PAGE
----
A big flower show, the Washington International World of Plants and Flowers, began its five-day run yesterday at Capital Centre in Landover.
Once the mind recovers from the mind-boggling" 35-foot high volcano, centerpiece for the show, and which may give the gardener some ideas for installing volcanoes (where appropriate) in his own garden, the visitor can explore the 2-acre show. And yet, if one has no room for a volcano or a 70-foot "tarzan vine," and in fact has nothing more than five ailing begonias trying to get through the winter, there is a University of Maryland Extension Service booth called the Plant Information Center, prepared to advise on almost anything.
There is a 14-foot waterfall, plus a lagoon full of water lilies in bloom and bright fishes (it cost $12,000 in case you think it would be grand near the garage).
A good section is being devoted to "arrangements" of flowers, with some attention given to dried flowers, and an exhibit of terrariums, fiber glass ploors (you just dig a hole and set them in, and you're all set) and a little group of flowering cherries in bloom.
A 2,400-square-foot jungle has been created with such notables as a 40-foot Norfolk Island pine in it, and a pair of 24-foot double-trunked ponytail palms. Golden spider monkeys in bamboo cages add a further dimension of simian chatter to the show and, though they add nothing to music, a collection of land crabs.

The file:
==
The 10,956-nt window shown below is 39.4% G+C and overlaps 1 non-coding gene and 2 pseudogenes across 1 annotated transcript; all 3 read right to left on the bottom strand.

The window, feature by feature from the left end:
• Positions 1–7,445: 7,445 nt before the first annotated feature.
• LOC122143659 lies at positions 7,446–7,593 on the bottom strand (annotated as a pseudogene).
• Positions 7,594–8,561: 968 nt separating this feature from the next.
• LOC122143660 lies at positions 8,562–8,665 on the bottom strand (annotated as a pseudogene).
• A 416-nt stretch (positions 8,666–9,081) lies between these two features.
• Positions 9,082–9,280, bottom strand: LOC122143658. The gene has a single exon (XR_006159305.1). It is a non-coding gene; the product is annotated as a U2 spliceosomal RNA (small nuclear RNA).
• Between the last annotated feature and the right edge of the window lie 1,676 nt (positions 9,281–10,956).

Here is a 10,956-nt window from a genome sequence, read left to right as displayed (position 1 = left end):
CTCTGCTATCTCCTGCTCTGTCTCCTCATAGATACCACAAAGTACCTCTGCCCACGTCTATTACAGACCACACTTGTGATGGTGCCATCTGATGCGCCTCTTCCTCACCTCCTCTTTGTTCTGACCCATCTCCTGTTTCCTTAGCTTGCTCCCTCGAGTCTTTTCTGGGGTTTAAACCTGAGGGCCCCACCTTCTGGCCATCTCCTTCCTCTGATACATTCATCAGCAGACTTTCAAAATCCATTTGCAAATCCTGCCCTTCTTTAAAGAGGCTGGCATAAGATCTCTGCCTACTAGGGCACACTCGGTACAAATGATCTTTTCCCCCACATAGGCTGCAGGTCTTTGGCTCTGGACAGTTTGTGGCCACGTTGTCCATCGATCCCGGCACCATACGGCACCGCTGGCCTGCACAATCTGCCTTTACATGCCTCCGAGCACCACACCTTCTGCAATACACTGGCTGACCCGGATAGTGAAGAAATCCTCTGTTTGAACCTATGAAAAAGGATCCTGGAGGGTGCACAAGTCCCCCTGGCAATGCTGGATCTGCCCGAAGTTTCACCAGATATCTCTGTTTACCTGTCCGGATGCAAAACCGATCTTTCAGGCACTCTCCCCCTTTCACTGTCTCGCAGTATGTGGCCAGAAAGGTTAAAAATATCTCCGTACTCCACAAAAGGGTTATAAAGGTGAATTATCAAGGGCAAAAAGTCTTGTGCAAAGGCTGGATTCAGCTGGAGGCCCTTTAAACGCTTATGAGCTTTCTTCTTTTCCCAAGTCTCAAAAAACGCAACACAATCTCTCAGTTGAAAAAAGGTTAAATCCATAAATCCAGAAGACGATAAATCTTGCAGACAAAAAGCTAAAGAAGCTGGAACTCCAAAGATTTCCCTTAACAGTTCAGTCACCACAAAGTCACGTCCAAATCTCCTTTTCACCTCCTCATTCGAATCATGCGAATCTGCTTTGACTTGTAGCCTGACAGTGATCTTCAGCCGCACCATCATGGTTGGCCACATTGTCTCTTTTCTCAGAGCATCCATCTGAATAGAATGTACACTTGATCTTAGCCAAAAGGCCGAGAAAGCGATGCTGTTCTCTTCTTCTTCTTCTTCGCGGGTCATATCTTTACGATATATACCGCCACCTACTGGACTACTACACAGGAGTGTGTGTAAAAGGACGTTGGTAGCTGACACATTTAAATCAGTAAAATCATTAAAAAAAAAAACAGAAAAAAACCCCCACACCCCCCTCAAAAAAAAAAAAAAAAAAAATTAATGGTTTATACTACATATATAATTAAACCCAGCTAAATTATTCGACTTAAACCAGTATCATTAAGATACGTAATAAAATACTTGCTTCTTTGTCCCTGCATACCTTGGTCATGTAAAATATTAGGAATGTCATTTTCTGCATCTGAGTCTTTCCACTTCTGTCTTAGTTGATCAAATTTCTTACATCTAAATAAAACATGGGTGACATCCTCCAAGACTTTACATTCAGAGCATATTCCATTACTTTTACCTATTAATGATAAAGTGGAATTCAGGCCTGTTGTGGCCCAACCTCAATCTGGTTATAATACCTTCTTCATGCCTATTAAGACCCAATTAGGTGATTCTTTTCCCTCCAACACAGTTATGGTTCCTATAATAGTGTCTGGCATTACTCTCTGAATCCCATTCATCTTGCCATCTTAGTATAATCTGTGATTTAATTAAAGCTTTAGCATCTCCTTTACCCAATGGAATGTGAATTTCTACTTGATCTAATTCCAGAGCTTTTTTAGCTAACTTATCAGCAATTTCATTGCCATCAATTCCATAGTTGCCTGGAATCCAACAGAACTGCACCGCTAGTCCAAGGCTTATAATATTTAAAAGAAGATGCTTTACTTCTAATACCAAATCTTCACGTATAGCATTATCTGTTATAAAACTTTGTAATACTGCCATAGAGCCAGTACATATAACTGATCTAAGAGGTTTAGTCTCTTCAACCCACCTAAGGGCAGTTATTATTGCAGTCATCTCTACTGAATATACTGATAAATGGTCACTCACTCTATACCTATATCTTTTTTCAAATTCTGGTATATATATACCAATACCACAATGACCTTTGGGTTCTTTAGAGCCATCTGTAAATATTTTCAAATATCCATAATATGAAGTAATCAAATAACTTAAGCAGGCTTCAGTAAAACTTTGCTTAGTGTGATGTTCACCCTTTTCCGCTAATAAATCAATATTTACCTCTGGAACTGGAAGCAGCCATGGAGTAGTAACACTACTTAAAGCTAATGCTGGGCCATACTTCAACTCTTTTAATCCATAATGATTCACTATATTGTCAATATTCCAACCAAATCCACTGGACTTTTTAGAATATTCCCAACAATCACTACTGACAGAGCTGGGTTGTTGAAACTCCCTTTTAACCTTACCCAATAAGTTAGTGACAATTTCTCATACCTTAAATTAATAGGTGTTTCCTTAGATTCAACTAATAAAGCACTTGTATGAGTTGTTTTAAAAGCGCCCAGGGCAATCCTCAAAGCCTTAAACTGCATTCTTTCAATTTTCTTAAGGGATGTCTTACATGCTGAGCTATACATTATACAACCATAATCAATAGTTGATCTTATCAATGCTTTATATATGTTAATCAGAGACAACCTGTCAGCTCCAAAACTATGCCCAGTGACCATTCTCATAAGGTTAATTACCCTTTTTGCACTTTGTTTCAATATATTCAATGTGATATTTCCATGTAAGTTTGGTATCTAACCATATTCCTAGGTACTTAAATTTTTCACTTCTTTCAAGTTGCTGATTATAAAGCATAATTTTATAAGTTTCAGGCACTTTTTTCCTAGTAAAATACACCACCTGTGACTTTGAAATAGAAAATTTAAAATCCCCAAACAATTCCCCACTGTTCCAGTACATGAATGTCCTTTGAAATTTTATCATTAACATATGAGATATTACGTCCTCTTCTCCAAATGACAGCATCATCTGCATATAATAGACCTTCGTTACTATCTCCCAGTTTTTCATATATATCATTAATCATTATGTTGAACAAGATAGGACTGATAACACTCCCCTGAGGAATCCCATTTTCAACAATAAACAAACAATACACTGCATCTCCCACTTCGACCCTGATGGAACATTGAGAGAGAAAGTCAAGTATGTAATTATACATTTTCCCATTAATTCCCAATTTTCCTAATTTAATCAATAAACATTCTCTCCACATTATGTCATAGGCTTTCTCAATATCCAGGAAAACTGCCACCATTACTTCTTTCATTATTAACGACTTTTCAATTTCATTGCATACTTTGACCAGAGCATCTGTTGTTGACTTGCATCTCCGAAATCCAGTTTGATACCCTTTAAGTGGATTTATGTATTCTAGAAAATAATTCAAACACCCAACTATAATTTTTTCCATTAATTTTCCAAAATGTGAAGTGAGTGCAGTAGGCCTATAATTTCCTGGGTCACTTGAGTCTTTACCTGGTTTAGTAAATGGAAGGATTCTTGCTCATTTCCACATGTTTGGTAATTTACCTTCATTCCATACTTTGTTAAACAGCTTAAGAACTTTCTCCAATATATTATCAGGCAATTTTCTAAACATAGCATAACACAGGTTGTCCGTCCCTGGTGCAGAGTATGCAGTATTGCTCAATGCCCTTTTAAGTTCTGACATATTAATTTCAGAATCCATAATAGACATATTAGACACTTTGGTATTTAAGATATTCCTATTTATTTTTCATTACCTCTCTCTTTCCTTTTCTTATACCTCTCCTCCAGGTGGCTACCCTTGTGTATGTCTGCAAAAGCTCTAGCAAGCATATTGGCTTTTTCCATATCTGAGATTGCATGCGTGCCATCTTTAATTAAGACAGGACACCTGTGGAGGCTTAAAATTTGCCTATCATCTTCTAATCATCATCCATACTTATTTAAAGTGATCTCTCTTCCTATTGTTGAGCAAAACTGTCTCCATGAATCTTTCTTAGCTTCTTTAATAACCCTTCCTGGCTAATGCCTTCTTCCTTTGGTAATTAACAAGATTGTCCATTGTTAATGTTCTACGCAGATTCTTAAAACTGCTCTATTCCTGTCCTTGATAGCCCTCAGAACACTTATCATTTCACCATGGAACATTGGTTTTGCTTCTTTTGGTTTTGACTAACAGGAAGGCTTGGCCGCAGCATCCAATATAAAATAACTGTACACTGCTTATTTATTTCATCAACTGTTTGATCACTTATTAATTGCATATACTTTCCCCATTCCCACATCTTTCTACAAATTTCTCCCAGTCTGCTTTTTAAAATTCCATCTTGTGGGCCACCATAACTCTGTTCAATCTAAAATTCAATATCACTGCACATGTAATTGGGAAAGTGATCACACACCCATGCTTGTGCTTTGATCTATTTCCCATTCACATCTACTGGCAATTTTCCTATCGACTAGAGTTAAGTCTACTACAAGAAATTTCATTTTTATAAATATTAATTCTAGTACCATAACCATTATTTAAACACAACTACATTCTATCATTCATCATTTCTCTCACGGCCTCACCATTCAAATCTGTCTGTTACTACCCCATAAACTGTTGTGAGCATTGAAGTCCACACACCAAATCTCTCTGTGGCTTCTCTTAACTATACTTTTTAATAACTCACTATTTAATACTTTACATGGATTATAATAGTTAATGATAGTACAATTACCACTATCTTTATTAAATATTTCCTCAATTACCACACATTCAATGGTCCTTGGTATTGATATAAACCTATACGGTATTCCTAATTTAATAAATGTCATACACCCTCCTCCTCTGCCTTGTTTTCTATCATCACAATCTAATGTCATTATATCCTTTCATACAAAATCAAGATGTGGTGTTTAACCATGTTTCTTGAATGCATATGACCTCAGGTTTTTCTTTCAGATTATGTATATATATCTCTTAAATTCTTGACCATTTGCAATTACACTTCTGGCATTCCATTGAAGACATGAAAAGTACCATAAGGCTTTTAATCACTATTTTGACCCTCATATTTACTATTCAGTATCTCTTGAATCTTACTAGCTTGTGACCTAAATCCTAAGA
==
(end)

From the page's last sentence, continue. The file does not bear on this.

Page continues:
There are some 10-foot-high carved wooden tiki idols and six stone pools. People who provide golf courses with grass have a putting green, and give advice on grass.
Six greenhouses have been erected for temptation's sake, and there will be an exhibit of hydroponic (water, not soil, is the growing medium) gardening.
The Virginia Polytechnic Institute, so very sound on grapes, among many other things, will have staffers along with the District's own. Extenstion Service to offer free soil analysis, and some hanging baskets of vegetables with apartment dwellers in mind.
A wine garden and a beer garden are displayed, and among the 100 commercial displays are some devoted to such practical things as fences.
The National Arboretum, and Maryland's forestry department are represented, along with the Maryland Horticultural Society, Brookside Gardens (the splendid public gardens at Wheaton) and the Department of the Interior which demonstrates its system of seasonal changing of flowers in parks.
The volcano, which cost somewhat less than $10,000 - a bargain the more you think of it - has a frame of chicken wire, ladders and black plastic sheathed with 28,000 pounds of red rock from Colorado.
Show hours are noon to 10 p.m. today and Saturday; 11 a.m. to 10 p.m. Friday and noon to 8 p.m. Sunday.